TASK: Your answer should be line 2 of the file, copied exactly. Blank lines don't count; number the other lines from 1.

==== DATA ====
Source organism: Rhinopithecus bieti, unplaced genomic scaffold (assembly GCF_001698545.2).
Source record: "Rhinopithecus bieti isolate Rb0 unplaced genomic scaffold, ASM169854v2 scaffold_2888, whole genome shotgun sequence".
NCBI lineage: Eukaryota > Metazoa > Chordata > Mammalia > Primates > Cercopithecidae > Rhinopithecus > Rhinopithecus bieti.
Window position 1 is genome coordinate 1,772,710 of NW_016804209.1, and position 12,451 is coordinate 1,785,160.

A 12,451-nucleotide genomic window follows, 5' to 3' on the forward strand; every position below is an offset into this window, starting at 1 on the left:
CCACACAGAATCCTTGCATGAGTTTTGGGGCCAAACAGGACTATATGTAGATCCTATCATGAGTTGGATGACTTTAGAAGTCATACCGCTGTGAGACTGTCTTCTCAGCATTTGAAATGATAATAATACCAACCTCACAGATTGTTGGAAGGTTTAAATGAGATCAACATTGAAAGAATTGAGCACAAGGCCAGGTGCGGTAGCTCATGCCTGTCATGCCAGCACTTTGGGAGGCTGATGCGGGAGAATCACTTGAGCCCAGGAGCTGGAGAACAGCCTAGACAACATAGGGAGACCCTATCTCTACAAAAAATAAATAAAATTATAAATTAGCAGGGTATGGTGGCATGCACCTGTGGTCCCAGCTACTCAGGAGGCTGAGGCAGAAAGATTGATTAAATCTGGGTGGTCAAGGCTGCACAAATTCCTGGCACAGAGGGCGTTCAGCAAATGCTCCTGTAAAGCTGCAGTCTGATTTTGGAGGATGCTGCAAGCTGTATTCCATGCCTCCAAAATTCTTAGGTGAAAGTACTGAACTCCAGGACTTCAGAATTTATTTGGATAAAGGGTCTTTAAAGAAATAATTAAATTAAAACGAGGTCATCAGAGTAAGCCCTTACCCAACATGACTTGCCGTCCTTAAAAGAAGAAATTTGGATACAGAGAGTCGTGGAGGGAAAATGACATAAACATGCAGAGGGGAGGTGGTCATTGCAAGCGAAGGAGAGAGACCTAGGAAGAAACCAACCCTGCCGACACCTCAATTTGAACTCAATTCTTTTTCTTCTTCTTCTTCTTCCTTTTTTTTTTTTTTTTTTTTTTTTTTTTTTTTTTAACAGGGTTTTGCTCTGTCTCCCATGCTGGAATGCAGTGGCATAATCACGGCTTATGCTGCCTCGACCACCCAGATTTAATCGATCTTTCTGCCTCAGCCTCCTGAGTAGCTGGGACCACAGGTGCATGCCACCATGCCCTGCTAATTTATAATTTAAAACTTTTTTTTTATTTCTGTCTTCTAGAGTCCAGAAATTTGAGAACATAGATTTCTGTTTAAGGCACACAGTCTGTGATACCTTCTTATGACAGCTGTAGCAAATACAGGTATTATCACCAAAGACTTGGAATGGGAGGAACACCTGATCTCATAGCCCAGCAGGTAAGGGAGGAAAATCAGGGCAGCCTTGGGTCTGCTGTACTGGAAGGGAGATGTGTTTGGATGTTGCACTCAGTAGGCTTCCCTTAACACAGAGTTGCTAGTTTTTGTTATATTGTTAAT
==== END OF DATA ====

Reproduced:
Source record: "Rhinopithecus bieti isolate Rb0 unplaced genomic scaffold, ASM169854v2 scaffold_2888, whole genome shotgun sequence".